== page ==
Exports and tourism—significant sources of growth—are vulnerable to shocks and could be further affected should the COVID-19 pandemic have an even more disruptive impact on supply chains and exports than anticipated in the baseline. Lower oil prices could lower Turkey’s import bill, but are unlikely to offset shock to exports. Tighter external liquidity conditions will also affect corporates and banks that have high external exposure.
The financial and corporate sectors have deleveraged but remain exposed. The authorities will inject liquidity in the banking system to avoid a private sector collapse. The NPL ratio, which stood at 5.2 percent in February 2020 (up from 3.9 percent at end-2018) was expected to rise further but recent regulatory measures in response to COVID-19 are expected to contain that increase.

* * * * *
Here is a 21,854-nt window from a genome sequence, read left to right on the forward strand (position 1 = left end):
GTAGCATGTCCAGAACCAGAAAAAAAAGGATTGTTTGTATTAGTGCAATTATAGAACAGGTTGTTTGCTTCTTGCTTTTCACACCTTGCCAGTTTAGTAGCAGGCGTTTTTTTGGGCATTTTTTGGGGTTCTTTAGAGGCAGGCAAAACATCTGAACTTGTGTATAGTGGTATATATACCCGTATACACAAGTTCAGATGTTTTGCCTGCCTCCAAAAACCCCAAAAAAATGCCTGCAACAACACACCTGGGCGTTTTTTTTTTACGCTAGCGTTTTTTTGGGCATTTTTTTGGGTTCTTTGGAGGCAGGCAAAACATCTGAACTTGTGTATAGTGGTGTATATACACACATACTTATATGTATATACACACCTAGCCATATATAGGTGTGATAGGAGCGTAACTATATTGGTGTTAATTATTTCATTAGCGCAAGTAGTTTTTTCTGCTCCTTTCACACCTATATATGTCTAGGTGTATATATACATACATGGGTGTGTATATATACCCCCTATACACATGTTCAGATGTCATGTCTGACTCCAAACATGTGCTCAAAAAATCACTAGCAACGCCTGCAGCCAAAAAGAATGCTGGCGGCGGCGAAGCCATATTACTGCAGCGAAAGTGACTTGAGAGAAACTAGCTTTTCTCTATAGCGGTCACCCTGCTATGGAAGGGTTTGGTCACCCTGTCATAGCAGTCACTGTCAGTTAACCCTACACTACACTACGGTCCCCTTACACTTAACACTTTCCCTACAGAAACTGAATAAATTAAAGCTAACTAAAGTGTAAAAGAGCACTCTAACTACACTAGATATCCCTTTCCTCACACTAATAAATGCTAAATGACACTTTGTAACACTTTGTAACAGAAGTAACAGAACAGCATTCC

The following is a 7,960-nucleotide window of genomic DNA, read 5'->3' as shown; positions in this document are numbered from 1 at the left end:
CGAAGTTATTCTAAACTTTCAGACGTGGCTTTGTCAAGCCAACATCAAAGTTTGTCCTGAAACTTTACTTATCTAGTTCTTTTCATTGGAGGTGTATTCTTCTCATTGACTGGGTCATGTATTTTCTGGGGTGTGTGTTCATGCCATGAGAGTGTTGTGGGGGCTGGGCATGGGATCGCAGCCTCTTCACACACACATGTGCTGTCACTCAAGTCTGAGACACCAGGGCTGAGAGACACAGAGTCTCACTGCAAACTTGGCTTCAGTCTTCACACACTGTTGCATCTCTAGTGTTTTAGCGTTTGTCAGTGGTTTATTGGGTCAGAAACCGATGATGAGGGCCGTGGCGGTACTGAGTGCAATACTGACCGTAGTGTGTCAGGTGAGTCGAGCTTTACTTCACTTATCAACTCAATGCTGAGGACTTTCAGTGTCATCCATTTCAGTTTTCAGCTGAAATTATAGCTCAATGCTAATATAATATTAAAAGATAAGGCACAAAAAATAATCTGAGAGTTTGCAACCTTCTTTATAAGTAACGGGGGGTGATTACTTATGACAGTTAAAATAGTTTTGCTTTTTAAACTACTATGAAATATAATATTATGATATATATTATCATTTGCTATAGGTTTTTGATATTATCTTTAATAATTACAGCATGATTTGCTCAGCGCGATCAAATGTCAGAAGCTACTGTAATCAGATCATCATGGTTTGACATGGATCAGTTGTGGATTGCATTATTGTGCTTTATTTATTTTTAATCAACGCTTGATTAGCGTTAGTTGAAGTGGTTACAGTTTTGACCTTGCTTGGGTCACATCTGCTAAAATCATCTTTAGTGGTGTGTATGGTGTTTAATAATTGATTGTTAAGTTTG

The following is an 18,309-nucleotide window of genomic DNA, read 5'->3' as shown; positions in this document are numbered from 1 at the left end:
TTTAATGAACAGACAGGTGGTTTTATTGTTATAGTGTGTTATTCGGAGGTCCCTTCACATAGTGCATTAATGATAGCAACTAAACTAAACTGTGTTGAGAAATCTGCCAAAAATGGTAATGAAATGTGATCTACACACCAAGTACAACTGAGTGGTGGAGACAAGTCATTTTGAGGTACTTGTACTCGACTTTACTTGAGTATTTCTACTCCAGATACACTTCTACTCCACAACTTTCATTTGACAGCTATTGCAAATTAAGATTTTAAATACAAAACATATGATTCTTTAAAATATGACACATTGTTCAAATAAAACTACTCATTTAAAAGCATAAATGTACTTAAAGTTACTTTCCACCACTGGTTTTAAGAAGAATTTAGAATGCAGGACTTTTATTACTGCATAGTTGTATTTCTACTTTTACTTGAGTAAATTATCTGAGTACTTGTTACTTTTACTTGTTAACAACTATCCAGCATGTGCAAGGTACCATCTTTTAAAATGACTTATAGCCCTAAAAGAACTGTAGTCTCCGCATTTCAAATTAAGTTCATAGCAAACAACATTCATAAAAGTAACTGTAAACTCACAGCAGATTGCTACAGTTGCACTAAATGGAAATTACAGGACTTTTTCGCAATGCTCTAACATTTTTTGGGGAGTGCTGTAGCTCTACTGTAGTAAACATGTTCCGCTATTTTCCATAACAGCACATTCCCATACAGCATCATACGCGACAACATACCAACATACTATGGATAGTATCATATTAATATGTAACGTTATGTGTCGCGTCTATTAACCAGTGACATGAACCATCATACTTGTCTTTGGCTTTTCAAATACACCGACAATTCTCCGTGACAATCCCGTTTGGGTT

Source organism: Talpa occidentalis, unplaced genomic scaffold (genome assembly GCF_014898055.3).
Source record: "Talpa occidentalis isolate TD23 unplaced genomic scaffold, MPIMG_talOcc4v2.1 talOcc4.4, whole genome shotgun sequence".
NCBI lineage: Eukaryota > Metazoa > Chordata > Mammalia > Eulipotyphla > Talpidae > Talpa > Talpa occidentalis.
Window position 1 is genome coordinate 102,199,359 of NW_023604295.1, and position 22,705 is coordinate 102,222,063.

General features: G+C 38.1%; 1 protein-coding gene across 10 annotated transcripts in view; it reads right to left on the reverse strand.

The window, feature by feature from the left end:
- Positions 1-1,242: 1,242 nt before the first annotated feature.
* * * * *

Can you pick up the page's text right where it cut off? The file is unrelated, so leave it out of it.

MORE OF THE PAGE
To mitigate some of the above risks, the President has outlined a 21-point stimulus package that includes a fiscal and financial sector measures to provide short-term liquidity to private enterprises. The central bank has committed to inject liquidity and lowered reserve requirements to support the private sector. The banking sector regulator has eased NPL criteria and adopted other flexibilities.
A TL 2 billion income-support package will be introduced for vulnerable households, but the response is at risk of being too limited. This would amount to a one-off payment of around 230 TL per person for each household that depends on informal income and social assistance. There are 5.6 million people that rely on informal income and are not included in social assistance or social security systems. If the shock extends beyond a few months, this group would be hard hit and there is a real risk that many households would resort to negative coping strategies with long term consequences for household welfare.“